Date:20/11/2005 URL: http://www.thehindu.com/2005/11/20/stories/2005112007451000.htm
Moves on to ban use
|It could be listed as Persistent Organic Pollutants under
Lindane widely used in India has adverse impact on health,
"India does not have reliable facilities to test harmful
Workshop to discuss safer alternatives
NEW DELHI: With the last Conference of Parties
under the Stockholm Convention proposing to include lindane, a
highly toxic chemical, in the list of 12 Persistent Organic
Pollutants (POP), its use could be banned in the next two to three
years. The POP Review Committee is studying this pesticide along
with four other chemicals recommended to be included in the POP
list. Lindane is widely produced and used in India and has been
proved to have an adverse impact on the health and environment.
The proposal for listing lindane under POP was
mooted by Mexico at the Uruguay Conference of Parties held in
Uruguay in May 2005. The review committee will study the profile of
the chemical, its harmful effects and its presence in the human
body, following which the social and economic cost of the
elimination of the chemical and its possible alternatives would be
looked into. "This process will take about three years but then
countries can take exemption on various grounds like India has done
for the use of DDT, used for malaria prevention," Ravi Agarwal of
Toxics Links, a non-governmental organisation working in the field
of environment, said.
Meanwhile, hot on the heels of India deciding to
ratify the United Nations Environment Programme (UNEP) Stockholm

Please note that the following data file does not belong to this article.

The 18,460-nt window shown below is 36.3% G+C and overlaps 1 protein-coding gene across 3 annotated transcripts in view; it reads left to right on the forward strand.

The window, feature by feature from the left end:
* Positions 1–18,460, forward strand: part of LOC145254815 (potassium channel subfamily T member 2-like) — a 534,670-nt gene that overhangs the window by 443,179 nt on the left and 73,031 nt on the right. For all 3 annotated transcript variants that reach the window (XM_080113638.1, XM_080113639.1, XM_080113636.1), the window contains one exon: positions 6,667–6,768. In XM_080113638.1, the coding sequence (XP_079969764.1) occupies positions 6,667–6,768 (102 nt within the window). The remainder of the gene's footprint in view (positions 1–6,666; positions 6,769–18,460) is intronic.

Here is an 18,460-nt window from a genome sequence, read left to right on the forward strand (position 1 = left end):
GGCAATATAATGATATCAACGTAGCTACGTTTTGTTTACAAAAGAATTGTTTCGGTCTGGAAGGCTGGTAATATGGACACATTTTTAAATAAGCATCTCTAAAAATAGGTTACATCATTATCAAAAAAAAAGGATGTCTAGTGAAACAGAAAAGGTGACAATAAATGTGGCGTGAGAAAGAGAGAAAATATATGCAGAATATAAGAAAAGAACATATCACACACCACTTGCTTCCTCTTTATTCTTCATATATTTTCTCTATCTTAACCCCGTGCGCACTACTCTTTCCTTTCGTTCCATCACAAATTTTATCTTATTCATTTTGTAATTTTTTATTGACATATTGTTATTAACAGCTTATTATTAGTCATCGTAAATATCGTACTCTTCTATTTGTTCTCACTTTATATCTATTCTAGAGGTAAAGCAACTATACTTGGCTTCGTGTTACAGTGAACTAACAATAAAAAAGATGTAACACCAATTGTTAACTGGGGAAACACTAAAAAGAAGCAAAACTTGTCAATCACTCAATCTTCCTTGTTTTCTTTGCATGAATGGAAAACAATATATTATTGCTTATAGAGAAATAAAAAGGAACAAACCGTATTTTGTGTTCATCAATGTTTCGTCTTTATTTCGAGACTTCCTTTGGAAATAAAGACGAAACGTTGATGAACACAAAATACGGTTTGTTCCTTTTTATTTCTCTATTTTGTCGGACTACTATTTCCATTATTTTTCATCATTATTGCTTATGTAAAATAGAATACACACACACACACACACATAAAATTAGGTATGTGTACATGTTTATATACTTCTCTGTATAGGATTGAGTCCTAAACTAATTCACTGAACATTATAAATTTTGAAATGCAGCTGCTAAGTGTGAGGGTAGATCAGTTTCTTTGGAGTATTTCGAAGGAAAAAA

Convention, which aims to reduce and eliminate 12 of the most toxic
chemicals known to man, civil society groups from five South Asian
countries have gathered here to identify actions urgently needed to
protect human health and environment from the adverse effects of
Of immediate concern are chemicals such as DDT,
widely used for malaria control, and dioxins and furans — unintended
by-products of industrial processes and medical and municipal
wastes, Mr. Agarwal said. Such chemicals enter the human body
through the food chain, and transmit from generation-to-generation,
causing severe health problems such as endocrine disruption,
reproductive disorders and cancer. Often referred to as the `dirty
dozen,' POPs include DDT, aldrin, dieldrin, endrin, chlordane,
heptachlor, mirex, toxaphene, hexachlorobenzene, polychlorinated
biphenyls, dioxins and furans.
"India or the region does not even have any
reliable facilities to monitor or measure them. There is little data
on stockpiles of such chemicals, despite studies showing
environmental and food chain contamination in many places," he said.
Indians have the highest levels of DDT in their bodies in the world.
Data shows that POPs' widespread use for the past 100 years have led
to serious environmental damage.
Recognising the existing gap, the workshop seeks
to increase levels of awareness, understanding, and knowledge among
various stakeholders, especially public interest organisations,
concerning the status of POPs and their impact besides discussing
sustainable and safer alternatives.
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